Four African-American women address church to honor Black History Month
Four African-American women are taking turns presenting their thoughts to their congregation along Loop Road. Each Sunday this month, these women are speaking briefly about issues important to the black community at Concord AME Zion Church.
“We’re celebrating Black History Month,” said the Rev. Samuel Fulton, AME Zion paster, “but we’re not just celebrating the race. What I told my congregation is we’re bringing forth people influential to the cause. To press forward as a nation.”
On Feb. 5, Bernetta Hardin talked about three greats in black history: Sojourner Truth, the name Isabella Baumfree gave herself, who escaped from slavery to become an abolitionist and women’s rights advocate; Harriet Tubman, who escaped slavery to become a leading abolitionist, and Frederick Douglass, who escaped from slavery to become an orator and writer.
Sandra Steen’s talk on Feb. 12 was inspired by the women in the movie “Hidden Figures.”
“I saw them as sassy and bold,” Steen said. “I’m more like Mary, myself. What’s so amazing is that nobody knew how much they contributed until now. It’s an awakening for the young women of today to know they can achieve those kinds of accomplishments.”
On Feb. 19, Mary Turner will address the 1964 incident in Philadelphia, Miss., in which three young men were killed while they tried to register people to vote. On the last Sunday of the month, Tiffany Gordon will talk about the role black churches have played in civil rights.
“I believe it’s important for us to remember where we came from, the people who brought us to this point,” Fulton said. “We have to know where we came from to get to where were going. ... What the mistakes were and what not to do again. There’s been a lot of blood, sweat and tears and tribulations we don’t even know about. I think it’s important to remember people who have laid down a foundation for all Americans.”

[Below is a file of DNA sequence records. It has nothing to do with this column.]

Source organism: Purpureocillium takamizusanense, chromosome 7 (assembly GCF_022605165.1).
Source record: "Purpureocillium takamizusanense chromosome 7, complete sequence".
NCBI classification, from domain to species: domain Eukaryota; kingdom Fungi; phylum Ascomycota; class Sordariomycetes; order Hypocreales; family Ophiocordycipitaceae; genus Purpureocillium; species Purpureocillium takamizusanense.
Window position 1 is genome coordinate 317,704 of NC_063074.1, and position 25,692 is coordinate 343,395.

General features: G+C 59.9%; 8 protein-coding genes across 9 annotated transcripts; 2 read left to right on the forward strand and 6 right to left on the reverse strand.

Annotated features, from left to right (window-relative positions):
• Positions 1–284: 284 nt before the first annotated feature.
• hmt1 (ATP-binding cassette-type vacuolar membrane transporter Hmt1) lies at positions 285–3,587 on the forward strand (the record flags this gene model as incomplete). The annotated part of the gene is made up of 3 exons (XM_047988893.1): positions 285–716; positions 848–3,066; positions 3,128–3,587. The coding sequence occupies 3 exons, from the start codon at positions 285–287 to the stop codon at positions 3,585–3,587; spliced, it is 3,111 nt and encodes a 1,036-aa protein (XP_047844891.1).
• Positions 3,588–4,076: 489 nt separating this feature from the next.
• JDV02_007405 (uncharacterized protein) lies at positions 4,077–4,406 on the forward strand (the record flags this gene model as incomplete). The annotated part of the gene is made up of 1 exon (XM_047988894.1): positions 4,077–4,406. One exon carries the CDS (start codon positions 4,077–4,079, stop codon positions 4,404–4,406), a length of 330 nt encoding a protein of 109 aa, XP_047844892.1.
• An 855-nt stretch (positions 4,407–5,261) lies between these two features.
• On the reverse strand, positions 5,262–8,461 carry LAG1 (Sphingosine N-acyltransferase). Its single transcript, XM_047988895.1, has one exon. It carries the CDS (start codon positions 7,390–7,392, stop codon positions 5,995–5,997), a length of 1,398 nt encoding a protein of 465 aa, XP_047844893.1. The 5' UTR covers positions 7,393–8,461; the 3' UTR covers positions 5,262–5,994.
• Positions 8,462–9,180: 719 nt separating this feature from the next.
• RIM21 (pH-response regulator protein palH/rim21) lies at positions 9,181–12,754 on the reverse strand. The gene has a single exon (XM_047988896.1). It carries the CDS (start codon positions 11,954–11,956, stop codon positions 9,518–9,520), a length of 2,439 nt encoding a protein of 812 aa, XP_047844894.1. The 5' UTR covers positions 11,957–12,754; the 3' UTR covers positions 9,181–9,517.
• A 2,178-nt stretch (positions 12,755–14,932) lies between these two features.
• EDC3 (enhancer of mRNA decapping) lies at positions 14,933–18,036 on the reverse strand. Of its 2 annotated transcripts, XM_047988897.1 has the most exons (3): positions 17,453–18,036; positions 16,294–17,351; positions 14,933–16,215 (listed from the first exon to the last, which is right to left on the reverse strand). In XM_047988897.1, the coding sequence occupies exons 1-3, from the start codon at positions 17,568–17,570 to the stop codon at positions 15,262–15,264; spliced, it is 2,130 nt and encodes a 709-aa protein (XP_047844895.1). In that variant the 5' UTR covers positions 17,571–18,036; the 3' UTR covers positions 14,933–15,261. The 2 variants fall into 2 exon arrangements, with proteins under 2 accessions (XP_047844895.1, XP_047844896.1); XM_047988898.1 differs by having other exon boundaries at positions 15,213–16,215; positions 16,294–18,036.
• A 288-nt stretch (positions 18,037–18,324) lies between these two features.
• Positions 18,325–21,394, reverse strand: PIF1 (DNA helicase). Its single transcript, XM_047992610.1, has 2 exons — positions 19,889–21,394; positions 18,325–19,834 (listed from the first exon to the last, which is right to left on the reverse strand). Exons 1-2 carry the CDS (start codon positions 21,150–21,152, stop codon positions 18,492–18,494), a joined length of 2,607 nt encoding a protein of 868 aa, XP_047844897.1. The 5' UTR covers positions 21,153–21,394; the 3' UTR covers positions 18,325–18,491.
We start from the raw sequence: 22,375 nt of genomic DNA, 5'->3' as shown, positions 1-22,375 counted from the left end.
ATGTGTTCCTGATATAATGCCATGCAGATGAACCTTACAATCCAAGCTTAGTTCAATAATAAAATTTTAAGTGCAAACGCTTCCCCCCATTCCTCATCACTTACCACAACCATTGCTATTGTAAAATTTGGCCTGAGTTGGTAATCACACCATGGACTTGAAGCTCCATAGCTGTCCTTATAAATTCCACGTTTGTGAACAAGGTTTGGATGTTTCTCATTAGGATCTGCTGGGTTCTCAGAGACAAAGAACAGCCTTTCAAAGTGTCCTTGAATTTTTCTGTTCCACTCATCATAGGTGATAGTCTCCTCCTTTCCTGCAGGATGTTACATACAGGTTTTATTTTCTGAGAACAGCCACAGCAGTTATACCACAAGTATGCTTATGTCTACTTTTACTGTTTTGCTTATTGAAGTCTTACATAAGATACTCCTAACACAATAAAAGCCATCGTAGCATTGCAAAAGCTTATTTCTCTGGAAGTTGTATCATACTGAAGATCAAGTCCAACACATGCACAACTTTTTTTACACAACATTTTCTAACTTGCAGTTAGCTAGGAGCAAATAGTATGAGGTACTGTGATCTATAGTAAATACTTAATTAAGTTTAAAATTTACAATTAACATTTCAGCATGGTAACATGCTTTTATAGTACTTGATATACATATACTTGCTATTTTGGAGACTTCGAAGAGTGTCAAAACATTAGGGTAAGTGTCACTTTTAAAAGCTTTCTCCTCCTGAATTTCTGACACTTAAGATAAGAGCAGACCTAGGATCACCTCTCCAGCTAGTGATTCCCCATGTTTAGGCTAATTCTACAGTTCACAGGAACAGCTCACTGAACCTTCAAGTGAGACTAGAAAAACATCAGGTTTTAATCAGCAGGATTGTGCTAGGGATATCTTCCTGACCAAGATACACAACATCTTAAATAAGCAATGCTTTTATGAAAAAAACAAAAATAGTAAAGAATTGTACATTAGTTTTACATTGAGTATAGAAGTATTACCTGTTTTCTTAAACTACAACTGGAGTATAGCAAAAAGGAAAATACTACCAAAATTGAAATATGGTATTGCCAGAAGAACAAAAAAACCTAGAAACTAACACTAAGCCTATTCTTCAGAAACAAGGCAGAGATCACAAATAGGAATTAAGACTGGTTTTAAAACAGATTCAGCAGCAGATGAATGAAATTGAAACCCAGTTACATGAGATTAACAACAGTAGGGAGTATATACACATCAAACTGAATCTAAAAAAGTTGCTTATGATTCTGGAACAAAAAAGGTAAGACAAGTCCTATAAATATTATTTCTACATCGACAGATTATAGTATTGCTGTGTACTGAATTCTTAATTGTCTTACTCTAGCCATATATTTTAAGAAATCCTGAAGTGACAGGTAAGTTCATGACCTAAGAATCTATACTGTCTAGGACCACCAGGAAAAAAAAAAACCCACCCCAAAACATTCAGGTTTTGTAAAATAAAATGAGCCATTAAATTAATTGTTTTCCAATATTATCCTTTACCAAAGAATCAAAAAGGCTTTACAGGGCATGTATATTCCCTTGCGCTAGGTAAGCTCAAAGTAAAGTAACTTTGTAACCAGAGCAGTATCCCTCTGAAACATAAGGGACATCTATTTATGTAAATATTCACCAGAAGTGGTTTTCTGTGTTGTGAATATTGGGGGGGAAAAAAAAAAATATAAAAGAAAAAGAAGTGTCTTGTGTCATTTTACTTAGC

Black History Month was also on the minds of the church members at Concord Original Church of God, just about 600 feet away from the AME Zion Church.
“I don’t really gear my sermons to Black History Month per se,” pastor Ruby Winton said, “but gear my sermons to how the spirit of God leads.”
Her sermon last Sunday was on prayer. “I think prayer is what has brought our people to this place — our faith in God and our prayers to God. Back in the days of slavery and my forefathers, they prayed a lot,” Winton said.
On Feb. 12, members of both churches gathered at the Farragut Museum for a Black History Month Celebration.
“I’m mindful of the Bible when Moses told the people to keep the Passover,” Fulton said, “to remember who brought us out from Egypt. It’s not only black history. It’s American history.”